Our medicine service had 11 patients, three of which were double-lung transplants. We usually have at least 1 lung transplant patient, sometimes a kidney transplant or a patient with a rare cancer (adult rhabdomyosarcoma of the cervix, primary CNS lymphoma and HIV negative, a metastatic paraganglioma presenting like pheochromocytoma). Many of our patients have serious bacterial infections, and some have end-stage liver or renal disease.

Whenever a resident or attending hears a fantastically unusual medical case -- say, a 22-year-old with a STEMI, intermittent fevers, acute renal failure, bilateral PE's, and a violaceous vesicular rash on the left side of the body -- there is a classic reaction: the doctor's eyes widen slightly, the eyes roll up to the ceiling, there is a deep sigh, and finally exhalation of the ritualistic phrase, "Only at Moffitt."

Lunchtime conversation with a fellow med student at Moffitt:
A: "My vision has been blurry and my head hurts lately...I think I have a brain tumor."
B: "Are you sure it's not a vasculitis...or a demyelinating disorder?"

Friday, July 18, 2008

Troponin Leak?!?

Doctors keep throwing around the phrase "troponin leak," and I came across this doozy paper while reading up on the mysterious term:


Cardiac Troponin I Elevation After Orogenital Sex During Pregnancy

José Mauricio Sánchez, MD1, Michael R. Milam, MD, MPH2, Tracy M. Tomlinson, MD3 and Michael A. Beardslee, MD1

From 1Washington University School of Medicine, Division of Cardiology, St. Louis, Missouri; 2Department of Gynecologic Oncology, M. D. Anderson Cancer Center, Houston, Texas; 3Department of Obstetrics and Gynecology, Washington University School of Medicine, St. Louis, Missouri.


BACKGROUND: Venous air embolism due to orogenital sex in pregnancy is an uncommon clinical event.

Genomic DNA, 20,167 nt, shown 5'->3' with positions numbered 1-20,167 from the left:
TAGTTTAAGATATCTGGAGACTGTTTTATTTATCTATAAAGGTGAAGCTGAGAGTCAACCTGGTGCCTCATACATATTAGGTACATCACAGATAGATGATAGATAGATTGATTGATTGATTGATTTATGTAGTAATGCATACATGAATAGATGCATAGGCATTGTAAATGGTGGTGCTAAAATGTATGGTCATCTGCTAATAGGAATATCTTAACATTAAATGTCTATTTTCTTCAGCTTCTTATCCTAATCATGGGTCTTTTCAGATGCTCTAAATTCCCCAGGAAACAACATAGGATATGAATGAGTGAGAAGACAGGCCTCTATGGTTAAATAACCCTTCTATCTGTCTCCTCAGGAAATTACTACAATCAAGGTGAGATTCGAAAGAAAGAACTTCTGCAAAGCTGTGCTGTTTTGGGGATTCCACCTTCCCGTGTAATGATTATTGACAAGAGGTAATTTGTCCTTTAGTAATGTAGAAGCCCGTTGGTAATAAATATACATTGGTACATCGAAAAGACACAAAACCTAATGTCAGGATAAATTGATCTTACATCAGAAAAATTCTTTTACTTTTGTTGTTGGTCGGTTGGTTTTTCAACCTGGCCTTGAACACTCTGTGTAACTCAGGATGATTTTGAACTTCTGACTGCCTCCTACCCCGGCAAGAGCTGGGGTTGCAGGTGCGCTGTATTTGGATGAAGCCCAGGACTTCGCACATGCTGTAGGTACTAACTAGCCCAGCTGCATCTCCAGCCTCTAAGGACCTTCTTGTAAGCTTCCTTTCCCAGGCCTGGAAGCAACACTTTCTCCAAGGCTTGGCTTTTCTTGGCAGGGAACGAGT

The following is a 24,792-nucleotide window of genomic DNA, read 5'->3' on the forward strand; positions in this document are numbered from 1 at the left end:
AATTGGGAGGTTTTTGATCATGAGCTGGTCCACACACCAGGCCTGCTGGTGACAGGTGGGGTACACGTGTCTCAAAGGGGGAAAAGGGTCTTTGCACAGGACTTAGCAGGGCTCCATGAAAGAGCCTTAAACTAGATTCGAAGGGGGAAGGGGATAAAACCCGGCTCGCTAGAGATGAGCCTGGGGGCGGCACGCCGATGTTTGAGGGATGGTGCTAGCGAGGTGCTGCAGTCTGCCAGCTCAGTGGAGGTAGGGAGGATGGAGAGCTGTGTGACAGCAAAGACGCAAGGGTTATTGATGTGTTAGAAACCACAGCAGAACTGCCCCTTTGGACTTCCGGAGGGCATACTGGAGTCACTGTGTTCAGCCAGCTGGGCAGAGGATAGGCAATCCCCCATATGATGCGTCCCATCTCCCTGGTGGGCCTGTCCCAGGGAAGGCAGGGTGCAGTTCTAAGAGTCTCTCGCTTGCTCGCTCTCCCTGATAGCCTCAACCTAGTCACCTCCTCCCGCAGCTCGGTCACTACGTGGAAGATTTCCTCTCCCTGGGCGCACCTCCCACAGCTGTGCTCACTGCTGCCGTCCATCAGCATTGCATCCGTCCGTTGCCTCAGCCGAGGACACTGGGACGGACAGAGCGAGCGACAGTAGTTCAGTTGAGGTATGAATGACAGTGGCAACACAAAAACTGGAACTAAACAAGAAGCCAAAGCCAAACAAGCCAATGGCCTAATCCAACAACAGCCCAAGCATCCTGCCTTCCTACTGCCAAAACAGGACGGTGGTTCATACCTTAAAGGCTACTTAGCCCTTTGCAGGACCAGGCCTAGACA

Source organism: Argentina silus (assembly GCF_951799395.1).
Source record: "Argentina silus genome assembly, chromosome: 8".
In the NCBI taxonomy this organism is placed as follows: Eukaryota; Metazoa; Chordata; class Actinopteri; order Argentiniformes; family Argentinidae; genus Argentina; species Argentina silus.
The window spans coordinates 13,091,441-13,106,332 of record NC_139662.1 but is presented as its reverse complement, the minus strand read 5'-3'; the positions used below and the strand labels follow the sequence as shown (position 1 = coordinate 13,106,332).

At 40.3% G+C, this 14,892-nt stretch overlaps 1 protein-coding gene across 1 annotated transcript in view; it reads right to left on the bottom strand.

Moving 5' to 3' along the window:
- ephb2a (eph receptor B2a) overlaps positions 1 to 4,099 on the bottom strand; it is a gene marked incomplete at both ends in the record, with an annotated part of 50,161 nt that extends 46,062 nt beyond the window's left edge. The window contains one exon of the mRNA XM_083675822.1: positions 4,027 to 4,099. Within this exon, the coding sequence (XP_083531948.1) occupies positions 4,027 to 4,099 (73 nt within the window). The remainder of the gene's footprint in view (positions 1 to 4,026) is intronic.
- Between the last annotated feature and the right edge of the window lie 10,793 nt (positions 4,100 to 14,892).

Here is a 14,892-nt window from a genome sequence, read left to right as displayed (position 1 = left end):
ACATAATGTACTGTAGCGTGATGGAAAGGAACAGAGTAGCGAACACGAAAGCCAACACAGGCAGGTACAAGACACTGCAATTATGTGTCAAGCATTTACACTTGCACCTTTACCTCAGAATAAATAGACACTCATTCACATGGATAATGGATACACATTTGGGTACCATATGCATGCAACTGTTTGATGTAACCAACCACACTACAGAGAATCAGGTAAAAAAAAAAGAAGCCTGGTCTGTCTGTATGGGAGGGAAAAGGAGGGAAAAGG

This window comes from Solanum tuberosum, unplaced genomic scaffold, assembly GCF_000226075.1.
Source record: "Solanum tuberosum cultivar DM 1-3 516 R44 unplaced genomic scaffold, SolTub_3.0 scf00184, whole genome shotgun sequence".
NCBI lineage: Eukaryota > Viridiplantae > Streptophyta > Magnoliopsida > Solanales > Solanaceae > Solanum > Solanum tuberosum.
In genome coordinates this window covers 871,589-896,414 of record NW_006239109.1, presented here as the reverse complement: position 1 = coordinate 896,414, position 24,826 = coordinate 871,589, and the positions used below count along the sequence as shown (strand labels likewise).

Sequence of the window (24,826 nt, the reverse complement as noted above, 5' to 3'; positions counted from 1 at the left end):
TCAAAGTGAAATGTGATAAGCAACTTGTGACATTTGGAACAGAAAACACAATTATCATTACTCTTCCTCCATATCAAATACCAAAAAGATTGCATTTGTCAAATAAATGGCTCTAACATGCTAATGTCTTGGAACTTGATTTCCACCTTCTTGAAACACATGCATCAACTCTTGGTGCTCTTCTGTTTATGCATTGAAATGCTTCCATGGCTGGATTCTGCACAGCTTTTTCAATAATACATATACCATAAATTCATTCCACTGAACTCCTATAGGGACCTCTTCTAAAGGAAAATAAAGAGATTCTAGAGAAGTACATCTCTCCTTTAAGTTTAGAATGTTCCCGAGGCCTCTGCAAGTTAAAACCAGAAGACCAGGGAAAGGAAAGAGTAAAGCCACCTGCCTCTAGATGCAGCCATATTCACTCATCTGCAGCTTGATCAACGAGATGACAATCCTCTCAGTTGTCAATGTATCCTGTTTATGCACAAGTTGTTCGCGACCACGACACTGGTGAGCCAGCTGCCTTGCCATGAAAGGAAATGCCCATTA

CASE: A previously healthy, 29-week pregnant woman presented to the emergency room unconscious 1 hour after engaging in orogenital sex with her partner. The cardiology service was consulted due to troponin elevation. Assessment was that the patient had likely suffered an air embolism with associated troponin leak.

CONCLUSION: Although a rare clinical event, air embolism from air insufflation of the vagina can result in troponin elevation and should be considered in the differential diagnosis in pregnant patients with a history of orogenital sex.

Obstetrics & Gynecology 2008;111:487-489 © 2008 by The American College of Obstetricians and Gynecologists

Thursday, July 17, 2008

edward hopper in vietnam

Sent to me by Kim, traveler/dreamer/medical student extraordinaire. Recalling my love of Hopper's paintings, she took this photos that looks strikingly Hopperesque with solid blocks of light, neutral color, stark shadows, and straight lines. Her poetic emails remind me that there is life and literature and adventure outside of the medical ivory tower -- I can't help feeling a bit like a pale imitation of Rapunzel or the Lady of Shalott.

a leaf falls

Medicine has been great so far, it is almost the end of my third week and we are on-call tomorrow. What impresses me is that almost everything can fall within the umbrella of internal medicine -- the heart, the lung, the brain, the GI tract, and infections of every kind.

What also impresses me is how the doctors at UCSF in the dept. of medicine are so devoted to educating the medical students and taking the extra time to teach us when they could easily ignore us or make us do scutwork (KIDDING). in fact, the culture of the medicine dept. at Moffitt has been so welcoming and comfortable. As a third year medical student, it's easy to feel like the smallest kid in the medicine family, and the residents and attendings recognize this and take the time to truly nurture us.